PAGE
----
Nurses are heroes who take care of other people even when they aren’t taken care of themselves. They don’t sit around in a yoga chair like some of us who have the time for luxury. They are some of the most underappreciated people in the medical world.
It’s not exactly easy to regularly perform physical exams on (sometimes bratty and grumpy) patients, assist their movement, and aid them in daily activities, like going to the bathroom or taking a shower. They’re also the ones who run to patients’ rooms when someone is coding. On other occasions, they have to assist surgeons for long hours in an organ transplant or other risky surgeries. This is why nurses often experience back pain. They are at a higher risk of getting a back injury than most workers because of the nature of their job.
The Culprit of the Pain
Exercise is good but unfortunately not all types of physical activity is healthy for our body. Many nurses get injured due to repetitively lifting patients to help them change positions, or simply to take them to the bathroom. Carrying weight that is too much for your back muscles to handle is one of the most common reasons why people experience pain in general. Especially when nurses are assigned to patients who are disabled and heavy, taking care of them as part of a routine leaves little to no time for rest and recovery.
Poor posture is one of the major reasons why many employees have back pain. But for nurses who don’t get to sit in a comfortable office chair, it’s inevitable especially in the operating room where they have to curve their necks down to watch the surgery and be alert about when to hand over the clamps to the dreamy doctor they’d rather look at. This kind of position for long hours is exhausting especially on a daily basis. It also overrides the spine’s natural curve and causes fatigue in the muscles. This is the reason nurses often feel weaker than they already were after weeks of assisting both patients and doctors.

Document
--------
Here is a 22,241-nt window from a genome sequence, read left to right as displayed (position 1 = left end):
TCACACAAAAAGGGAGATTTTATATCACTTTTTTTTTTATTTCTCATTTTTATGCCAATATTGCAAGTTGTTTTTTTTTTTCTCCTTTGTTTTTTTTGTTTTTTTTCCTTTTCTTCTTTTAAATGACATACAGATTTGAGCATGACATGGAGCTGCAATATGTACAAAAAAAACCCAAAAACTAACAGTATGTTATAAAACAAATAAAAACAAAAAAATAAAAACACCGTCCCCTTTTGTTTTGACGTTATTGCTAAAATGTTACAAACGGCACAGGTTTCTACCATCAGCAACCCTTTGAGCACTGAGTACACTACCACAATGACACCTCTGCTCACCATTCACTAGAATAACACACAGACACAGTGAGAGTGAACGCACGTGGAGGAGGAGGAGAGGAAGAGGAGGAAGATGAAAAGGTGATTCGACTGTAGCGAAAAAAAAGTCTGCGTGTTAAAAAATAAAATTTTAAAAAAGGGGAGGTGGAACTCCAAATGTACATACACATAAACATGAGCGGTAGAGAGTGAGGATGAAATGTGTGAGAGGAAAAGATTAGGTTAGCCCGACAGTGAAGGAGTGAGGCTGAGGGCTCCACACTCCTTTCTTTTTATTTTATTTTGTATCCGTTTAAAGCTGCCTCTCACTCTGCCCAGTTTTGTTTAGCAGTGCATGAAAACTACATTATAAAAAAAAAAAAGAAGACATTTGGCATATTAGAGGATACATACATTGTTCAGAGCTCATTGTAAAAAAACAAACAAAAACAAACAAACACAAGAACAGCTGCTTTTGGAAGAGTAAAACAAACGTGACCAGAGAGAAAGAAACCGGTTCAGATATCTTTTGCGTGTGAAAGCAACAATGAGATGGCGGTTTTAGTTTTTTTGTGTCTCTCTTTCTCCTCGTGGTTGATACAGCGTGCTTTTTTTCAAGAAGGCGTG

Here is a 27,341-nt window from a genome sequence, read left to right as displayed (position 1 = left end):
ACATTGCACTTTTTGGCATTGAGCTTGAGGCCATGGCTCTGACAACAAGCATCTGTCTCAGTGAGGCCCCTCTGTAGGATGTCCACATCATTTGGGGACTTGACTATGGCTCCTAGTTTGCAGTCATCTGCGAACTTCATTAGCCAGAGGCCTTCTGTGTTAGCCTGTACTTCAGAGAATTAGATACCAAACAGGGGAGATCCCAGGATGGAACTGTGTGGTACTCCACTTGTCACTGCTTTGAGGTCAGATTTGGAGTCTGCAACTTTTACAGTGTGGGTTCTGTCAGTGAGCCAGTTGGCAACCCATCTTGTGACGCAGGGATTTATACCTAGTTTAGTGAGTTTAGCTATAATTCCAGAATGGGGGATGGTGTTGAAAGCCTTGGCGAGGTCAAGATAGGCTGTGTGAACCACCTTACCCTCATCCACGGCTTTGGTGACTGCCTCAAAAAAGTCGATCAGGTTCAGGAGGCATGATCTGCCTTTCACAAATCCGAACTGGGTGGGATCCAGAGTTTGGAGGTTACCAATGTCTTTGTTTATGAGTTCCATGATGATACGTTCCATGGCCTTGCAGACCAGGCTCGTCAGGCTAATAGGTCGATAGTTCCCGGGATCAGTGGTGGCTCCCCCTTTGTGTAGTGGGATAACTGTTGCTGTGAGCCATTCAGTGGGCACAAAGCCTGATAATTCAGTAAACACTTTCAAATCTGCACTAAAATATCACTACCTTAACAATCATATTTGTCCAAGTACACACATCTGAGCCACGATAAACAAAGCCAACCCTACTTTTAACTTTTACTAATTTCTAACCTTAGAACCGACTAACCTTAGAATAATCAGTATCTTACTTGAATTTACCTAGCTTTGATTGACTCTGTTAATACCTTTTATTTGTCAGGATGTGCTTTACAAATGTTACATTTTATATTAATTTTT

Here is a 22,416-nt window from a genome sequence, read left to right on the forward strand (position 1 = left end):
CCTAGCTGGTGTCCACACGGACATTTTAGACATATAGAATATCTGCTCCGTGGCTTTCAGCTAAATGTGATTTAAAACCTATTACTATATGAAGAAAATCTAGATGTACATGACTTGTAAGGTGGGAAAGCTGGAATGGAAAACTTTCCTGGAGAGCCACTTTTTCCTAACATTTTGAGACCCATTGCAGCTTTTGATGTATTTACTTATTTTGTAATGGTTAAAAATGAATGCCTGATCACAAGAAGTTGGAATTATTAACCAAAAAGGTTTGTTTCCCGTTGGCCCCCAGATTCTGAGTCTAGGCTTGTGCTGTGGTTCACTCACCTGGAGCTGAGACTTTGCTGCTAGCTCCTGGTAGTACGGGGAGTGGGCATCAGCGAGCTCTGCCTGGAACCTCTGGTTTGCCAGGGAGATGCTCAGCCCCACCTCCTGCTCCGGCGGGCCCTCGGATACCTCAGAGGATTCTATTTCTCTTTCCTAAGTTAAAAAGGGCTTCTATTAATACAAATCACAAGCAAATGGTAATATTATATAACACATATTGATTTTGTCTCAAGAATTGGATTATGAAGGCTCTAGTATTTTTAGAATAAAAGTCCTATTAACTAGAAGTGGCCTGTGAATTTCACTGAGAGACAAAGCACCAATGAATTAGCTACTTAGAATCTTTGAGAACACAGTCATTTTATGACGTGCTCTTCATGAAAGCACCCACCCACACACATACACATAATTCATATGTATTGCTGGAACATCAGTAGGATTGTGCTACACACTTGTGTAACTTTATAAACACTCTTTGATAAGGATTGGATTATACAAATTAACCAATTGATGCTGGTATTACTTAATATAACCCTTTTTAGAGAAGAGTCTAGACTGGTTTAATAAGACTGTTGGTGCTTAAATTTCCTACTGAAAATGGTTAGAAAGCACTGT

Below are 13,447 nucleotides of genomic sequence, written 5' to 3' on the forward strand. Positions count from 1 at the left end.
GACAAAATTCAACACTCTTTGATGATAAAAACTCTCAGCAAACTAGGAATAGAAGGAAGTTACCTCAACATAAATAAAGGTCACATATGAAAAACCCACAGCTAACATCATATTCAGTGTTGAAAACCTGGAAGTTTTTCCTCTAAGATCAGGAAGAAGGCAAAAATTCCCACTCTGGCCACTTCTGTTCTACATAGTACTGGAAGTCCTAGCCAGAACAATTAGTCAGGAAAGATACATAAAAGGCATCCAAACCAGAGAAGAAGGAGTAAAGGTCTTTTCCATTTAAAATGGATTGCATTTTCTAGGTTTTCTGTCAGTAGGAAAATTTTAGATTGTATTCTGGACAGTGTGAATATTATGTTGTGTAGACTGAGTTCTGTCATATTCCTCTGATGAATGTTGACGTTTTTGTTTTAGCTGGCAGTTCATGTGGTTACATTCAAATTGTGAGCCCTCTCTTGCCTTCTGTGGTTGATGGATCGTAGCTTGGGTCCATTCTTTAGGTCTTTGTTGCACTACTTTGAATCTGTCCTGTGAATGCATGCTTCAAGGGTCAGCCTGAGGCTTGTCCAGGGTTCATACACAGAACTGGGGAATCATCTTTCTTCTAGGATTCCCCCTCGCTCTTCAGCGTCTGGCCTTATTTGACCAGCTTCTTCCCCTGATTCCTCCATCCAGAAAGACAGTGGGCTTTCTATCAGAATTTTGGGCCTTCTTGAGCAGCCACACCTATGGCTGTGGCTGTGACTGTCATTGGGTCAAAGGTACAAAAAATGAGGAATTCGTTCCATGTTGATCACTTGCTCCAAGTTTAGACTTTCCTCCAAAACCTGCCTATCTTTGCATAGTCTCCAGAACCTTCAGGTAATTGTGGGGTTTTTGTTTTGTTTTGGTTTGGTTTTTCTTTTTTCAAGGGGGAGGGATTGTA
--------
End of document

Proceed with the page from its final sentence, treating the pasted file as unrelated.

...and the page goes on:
Preventing the Pain
One of the basic things nurses can do is to recognize their limitations in helping patients out. Sometimes lifting someone to help them walk may be too strenuous. Using a wheelchair may be better. It not only lessens the risk of the patient falling, but also puts the pressure away from the nurse’s back—literally. Other tools like a stretcher or a gurney are also available when necessary.
But if the patient must be lifted manually, keep the patient close to your body when you’re holding them, or when lifting and moving them to another place. This is a more stable position as it helps you keep your natural center of gravity. If you hold them afar and extend your arms, you increase the possibility of dropping the patient by making your muscles weaker.
Thank God for shifting because nurses are not always on-call. Breaks, lunch time, and other times of not handling difficult and nerve-wracking situations, should all be spent with good posture. Make sure your head isn’t leaning forward to a slouch but balanced with your chin. Stand and sit with your chest slightly raised. Shoulders must also be relaxed and even, not hunched over. Having chairs for posture support in the workplace helps maintain this routine.
Nurses are very important for patient care. If your back is injured, you are not in your most productive state. Heroes need to take care of themselves too to take care of other people.